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Old 06-06-2013, 11:54 AM
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Pearl Paint - Scuff before clear?

I've got a pearl paint job with some marbling and airbrush work under the pearl. It has been well over a week since the pearl was sprayed. My question is whether or not I should somehow scuff the surface before I start the clear. If so what should I used? If anything I was thinking a 3m scuff pad.

Thanks for the help.

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Old 06-06-2013, 01:37 PM
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Did you put any kind of clear over the pearl? If you did, you can give it a very careful sanding. If you didn't, then you will be sanding the pearl itself, and messing up the job, requiring repainting!

At this point you could do a couple things.

If it is done in urethane base coats you could...


Shoot a wet coat of midcoat clear, which has a better chance of adhesion than the topcoat clears. This is the one I would chose.

Another option is to spray a clear adhesion promoter like Dupont 222s. Be sure to start the clear coats within the promoter "time window" for good adhesion.

Next time plan a little better on your spray times. That way you avoid this kind of issue.

You might see if other painters agree before you make your choice.
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Old 06-06-2013, 01:49 PM
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Great advice thank you. And you are also right about the timing. I'll explain briefly. I live outside of Toronto about 3 hours from Buffalo (born and raised) which is where a ol' school friend of mine lives still who did this amazing airbrush/gfx job on the bike. I did the body work, prime, and base at a garage in a commercial zone. We both agree that doing clear in a garage in a residential area isn't the smartest thing to do. Not only our health but more importantly the neighbors. We had made arrangements to rent a booth but we got "stiffed". Time was running out for me to come back home and instead of driving back weeks later (concern here is the cost of gas ~$200 including tolls) to get them after being cleared I asked someone if I could rent their booth.

Again, you are absolutely right regarding planning and timing of the job, especially a pearl. Thanks again, sincerely, for the advice. I'll wait to see if there are any more posts with advice before I do. Thanks again.
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Old 06-06-2013, 03:30 PM
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I agree with TucsonJay. You have 2 ways for paint to adhere, chemical and mechanical. You have passed the time allowed for chemical and mechanical (scuffing) will ruin the job. Best to try an adhesion promoter and hope for the best. Carefull with using this over artwork (depending on what you used for paint), some adhesion promoters are aggressive and can lift. I use a lot of 1shot paints (pinstriping and so on), and that can be tricky if you do not know how to do it correctly.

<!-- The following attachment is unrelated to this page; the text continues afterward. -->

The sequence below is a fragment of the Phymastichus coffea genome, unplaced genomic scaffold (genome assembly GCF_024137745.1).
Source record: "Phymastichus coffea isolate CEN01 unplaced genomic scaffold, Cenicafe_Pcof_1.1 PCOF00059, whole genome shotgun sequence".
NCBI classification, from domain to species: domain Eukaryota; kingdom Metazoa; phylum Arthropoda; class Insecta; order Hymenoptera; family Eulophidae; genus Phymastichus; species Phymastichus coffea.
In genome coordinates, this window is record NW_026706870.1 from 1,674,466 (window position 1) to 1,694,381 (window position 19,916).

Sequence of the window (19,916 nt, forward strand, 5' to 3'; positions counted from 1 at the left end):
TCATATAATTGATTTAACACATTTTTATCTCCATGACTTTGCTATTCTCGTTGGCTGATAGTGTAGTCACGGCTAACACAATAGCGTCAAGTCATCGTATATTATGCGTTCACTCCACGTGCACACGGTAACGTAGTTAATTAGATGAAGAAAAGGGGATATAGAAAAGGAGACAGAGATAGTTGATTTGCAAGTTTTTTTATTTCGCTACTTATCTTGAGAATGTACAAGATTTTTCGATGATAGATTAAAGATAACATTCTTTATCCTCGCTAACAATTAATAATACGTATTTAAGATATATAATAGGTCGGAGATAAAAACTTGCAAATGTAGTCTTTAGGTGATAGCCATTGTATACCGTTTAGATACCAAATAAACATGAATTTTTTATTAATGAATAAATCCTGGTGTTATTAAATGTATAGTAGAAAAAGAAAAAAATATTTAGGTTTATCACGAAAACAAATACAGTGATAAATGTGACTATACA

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Old 06-06-2013, 04:24 PM
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Has this job been indoors the whole time and not exposed to the out doors or sun light? If it has this should help somewhat. Bull dog makes a good clear adhesion promoter. I would tack very well and use that if it were me and use a very thin coat of the promoter. To heavy and you can end up with orange peel in your clear coat.
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Old 06-07-2013, 03:27 PM
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Thanks to all of the replies. As with a lot of the posts on here you are in the middle of a job, have a problem, and rush to your laptop looking for an answer. So thanks again for all the quick replies given the situation.

I talked to 3 or so different shops and two other paint mixing places. They all said the same thing as everyone else on here. I then decided to call PPG directly. It was kind of cool as I got through to someone right away. He said the same exact thing. Basically I'm SOL. That and like a few other people said "hell with it. Shoot it. What's the worse that can happen?"

So I had some 6000g paper I very lightly went over it with. Cleaned it with prep and did a final wipe with a lint free cloth and distilled water, tacked it, and layed down the clear. As of now things look good. I know that doesn't mean crap but take a look at the picture in the link and you'll understand why I really don't care. This is the best paint I have ever layed down. It was all done by me and a friend from high school. Like Tin Cup said......

“Do you know why I’d still hit that shot?.... I’d hit it again because that shot was a defining moment and when a defining moment comes along you define the moment or the moment defines you.”

This paint job is one of my defining moments and peel or no peel. I'd do it all over again.

http://s1198.photobucket.com/user/ei...00486.jpg.html
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Old 07-10-2013, 07:53 AM
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Normally with any BC/CC, you have a 24 hour window to shoot your clear. Beyond that window, you have a very good chance that the clear will peel later on down the road. When I had my '89 Silverado repainted, the guy that shot it, waited 3 days before shooting the clear on it. Two month later the clear was all peeling on the front of the truck
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